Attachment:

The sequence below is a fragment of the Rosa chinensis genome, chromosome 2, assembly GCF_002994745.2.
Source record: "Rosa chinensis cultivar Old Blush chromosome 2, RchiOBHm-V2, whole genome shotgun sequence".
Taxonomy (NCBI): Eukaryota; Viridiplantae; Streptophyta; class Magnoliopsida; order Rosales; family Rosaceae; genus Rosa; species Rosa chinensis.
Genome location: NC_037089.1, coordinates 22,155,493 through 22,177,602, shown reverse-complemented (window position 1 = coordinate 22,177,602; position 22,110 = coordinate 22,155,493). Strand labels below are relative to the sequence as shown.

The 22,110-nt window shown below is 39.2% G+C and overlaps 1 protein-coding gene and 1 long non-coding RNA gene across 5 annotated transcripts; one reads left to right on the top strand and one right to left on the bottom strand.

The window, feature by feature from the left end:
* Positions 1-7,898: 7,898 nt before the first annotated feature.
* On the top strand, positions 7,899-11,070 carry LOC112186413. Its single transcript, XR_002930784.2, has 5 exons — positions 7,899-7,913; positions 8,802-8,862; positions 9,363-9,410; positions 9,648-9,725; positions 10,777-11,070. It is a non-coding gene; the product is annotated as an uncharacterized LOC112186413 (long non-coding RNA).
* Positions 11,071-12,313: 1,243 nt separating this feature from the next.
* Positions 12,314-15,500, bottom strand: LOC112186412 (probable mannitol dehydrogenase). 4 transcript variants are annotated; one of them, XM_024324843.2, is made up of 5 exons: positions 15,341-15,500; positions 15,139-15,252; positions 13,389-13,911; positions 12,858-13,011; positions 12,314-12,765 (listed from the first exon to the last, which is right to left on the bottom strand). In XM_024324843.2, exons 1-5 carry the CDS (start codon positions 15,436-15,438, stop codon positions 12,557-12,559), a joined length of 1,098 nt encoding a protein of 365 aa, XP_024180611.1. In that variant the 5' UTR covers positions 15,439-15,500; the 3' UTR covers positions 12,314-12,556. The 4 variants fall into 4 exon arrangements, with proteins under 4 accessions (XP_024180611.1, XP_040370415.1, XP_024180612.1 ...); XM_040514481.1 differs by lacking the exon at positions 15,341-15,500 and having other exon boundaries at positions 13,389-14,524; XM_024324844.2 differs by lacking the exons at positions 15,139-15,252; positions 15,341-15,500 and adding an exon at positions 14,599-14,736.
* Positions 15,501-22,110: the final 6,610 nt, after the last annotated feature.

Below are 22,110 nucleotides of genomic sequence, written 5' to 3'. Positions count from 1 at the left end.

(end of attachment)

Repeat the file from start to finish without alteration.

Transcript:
The sequence below is a fragment of the Rosa chinensis genome, chromosome 2, assembly GCF_002994745.2.
Source record: "Rosa chinensis cultivar Old Blush chromosome 2, RchiOBHm-V2, whole genome shotgun sequence".
Taxonomy (NCBI): Eukaryota; Viridiplantae; Streptophyta; class Magnoliopsida; order Rosales; family Rosaceae; genus Rosa; species Rosa chinensis.
Genome location: NC_037089.1, coordinates 22,155,493 through 22,177,602, shown reverse-complemented (window position 1 = coordinate 22,177,602; position 22,110 = coordinate 22,155,493). Strand labels below are relative to the sequence as shown.

The 22,110-nt window shown below is 39.2% G+C and overlaps 1 protein-coding gene and 1 long non-coding RNA gene across 5 annotated transcripts; one reads left to right on the top strand and one right to left on the bottom strand.

The window, feature by feature from the left end:
* Positions 1-7,898: 7,898 nt before the first annotated feature.
* On the top strand, positions 7,899-11,070 carry LOC112186413. Its single transcript, XR_002930784.2, has 5 exons — positions 7,899-7,913; positions 8,802-8,862; positions 9,363-9,410; positions 9,648-9,725; positions 10,777-11,070. It is a non-coding gene; the product is annotated as an uncharacterized LOC112186413 (long non-coding RNA).
* Positions 11,071-12,313: 1,243 nt separating this feature from the next.
* Positions 12,314-15,500, bottom strand: LOC112186412 (probable mannitol dehydrogenase). 4 transcript variants are annotated; one of them, XM_024324843.2, is made up of 5 exons: positions 15,341-15,500; positions 15,139-15,252; positions 13,389-13,911; positions 12,858-13,011; positions 12,314-12,765 (listed from the first exon to the last, which is right to left on the bottom strand). In XM_024324843.2, exons 1-5 carry the CDS (start codon positions 15,436-15,438, stop codon positions 12,557-12,559), a joined length of 1,098 nt encoding a protein of 365 aa, XP_024180611.1. In that variant the 5' UTR covers positions 15,439-15,500; the 3' UTR covers positions 12,314-12,556. The 4 variants fall into 4 exon arrangements, with proteins under 4 accessions (XP_024180611.1, XP_040370415.1, XP_024180612.1 ...); XM_040514481.1 differs by lacking the exon at positions 15,341-15,500 and having other exon boundaries at positions 13,389-14,524; XM_024324844.2 differs by lacking the exons at positions 15,139-15,252; positions 15,341-15,500 and adding an exon at positions 14,599-14,736.
* Positions 15,501-22,110: the final 6,610 nt, after the last annotated feature.

Below are 22,110 nucleotides of genomic sequence, written 5' to 3'. Positions count from 1 at the left end.